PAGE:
Good balance is crucial for different day-to-day activities, like walking, running, or going up and down the stairs. The key is to keep your core muscles strong, but other factors can make you lose balance as you age. For example, poor vision or weakened muscles can weaken your ability to remain steady on your feet.
Aside from the natural aging process, poor balance can be caused by a specific disease, disorder, or injury. To learn more about these disorders and how to prevent falls, here are some common balance problems among seniors that you should know about:
Ramsay Hunt Syndrome
As a senior, you may be more prone to shingles, a viral skin condition that causes a painful rash. This virus can also affect the facial nerves near your ear. When this happens, you can develop Ramsay Hunt Syndrome, also known as herpes zoster oticus. This neurological disorder impacts your facial, auditory, and vestibular nerves.
One of its symptoms is vertigo, the sensation that the inside of your head is spinning. It is also usually accompanied by ear pain and hearing loss. It can make you faint, feel lightheaded, or lose your balance due to vestibular problems, nerve damage to your legs, vision, muscle, or joint issues. If you or your elderly loved one has this condition, seek hospice care right away.
Benign Paroxysmal Positional Vertigo
Benign Paroxysmal Positional Vertigo (BPPV) is a popular type of balance disorder and one of the most common causes of vertigo. This inner ear disturbance causes episodes of mild to intense dizziness and is often triggered by the changes in your head’s position.
While only a few people have heard of this condition, it is common among people over 60. It usually occurs when they lie down, turn over, sit up in bed, or tilt their head up or down. Make sure to keep an eye out for intense vertigo when moving your head.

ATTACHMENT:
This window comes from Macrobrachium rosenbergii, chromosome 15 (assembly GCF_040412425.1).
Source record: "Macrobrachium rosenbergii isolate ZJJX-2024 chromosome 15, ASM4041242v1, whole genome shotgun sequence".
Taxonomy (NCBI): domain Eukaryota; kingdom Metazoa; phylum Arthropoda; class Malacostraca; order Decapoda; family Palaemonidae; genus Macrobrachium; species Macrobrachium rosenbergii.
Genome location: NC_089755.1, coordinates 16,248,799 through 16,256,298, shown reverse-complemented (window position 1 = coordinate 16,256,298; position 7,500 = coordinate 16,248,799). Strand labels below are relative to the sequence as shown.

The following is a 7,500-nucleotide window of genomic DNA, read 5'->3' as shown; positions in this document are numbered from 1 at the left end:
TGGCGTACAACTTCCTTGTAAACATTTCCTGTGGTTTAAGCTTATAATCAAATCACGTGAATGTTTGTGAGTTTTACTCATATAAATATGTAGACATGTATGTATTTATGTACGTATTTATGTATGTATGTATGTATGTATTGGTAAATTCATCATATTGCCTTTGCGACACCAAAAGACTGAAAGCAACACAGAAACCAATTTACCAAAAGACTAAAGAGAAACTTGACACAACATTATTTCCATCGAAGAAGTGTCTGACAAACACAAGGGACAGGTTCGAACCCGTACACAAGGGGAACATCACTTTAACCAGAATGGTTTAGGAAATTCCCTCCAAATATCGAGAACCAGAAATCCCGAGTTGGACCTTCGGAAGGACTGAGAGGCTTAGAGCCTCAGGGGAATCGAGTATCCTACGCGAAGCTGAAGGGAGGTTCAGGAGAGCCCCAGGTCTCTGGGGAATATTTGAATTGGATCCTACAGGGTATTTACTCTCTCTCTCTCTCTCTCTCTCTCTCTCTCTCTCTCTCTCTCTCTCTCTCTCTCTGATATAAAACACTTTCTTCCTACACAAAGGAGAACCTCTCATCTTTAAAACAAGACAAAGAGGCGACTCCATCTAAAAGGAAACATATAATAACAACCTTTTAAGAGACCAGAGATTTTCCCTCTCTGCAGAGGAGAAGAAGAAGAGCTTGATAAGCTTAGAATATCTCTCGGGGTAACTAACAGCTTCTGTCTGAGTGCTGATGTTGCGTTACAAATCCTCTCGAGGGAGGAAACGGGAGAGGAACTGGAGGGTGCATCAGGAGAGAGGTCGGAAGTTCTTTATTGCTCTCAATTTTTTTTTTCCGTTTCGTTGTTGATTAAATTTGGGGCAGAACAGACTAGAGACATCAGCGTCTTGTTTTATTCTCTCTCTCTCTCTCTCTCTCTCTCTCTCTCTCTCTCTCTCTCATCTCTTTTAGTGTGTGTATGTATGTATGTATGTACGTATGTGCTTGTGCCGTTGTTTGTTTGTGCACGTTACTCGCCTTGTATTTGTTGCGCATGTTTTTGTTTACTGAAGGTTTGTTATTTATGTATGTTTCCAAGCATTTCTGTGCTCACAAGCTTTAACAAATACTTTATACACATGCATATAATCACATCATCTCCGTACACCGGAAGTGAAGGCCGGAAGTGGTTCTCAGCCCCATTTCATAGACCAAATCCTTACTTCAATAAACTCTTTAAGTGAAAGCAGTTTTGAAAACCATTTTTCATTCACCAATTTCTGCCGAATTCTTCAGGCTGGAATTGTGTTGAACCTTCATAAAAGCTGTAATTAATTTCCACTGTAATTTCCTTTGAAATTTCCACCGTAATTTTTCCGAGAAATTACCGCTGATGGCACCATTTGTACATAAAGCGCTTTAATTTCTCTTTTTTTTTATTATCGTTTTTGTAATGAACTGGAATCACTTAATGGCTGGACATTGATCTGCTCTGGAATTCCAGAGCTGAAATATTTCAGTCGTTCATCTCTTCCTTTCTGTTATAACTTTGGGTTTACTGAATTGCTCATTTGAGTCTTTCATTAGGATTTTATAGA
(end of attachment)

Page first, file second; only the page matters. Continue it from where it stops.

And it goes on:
Certain chronic medical conditions
Different chronic medical conditions can make it more difficult for you to keep your balance. If you suffer from a long-term condition that affects your nervous system, like Parkinson’s disease, Alzheimer’s disease, and multiple sclerosis, it can have an impact on your balance. You can also lose your steadiness if you have eye problems or take certain medications for heart problems, arthritis, and other chronic illnesses.
Meniere’s disease is an inner-ear condition that can cause vertigo, ringing or pressure in your ear, and hearing loss that comes and goes. It usually affects only one ear and is caused by a viral infection, genetic predisposition, abnormal immune response, or improper fluid drainage. As you have sporadic hearing loss, you can experience weak balance and increase your risk of falls.
How Do I Manage or Prevent Falls?
Falls are common among older adults, and they remain a leading cause of disability among seniors. If you or someone you love has persisting balance problems, it may be the best time to consider seeking hospice care. The staff can provide licensed clinical support, assuring you that they can offer the type of care needed at the comfort of your home.
Maintaining good balance is crucial, especially among older adults, as they are prone to falls. The good news is that going through the natural aging process doesn’t mean constantly being on the brink of falling. By remembering the balance disorders listed above and using hospice care to your advantage, you can prevent falls and stay steady.
If you are searching for highly trained clinicians and therapists specializing in hospice in California, you can count on Bridge Home Health & Hospice. We provide home-based patient care for your loved one. Contact us to learn more about our specialty programs!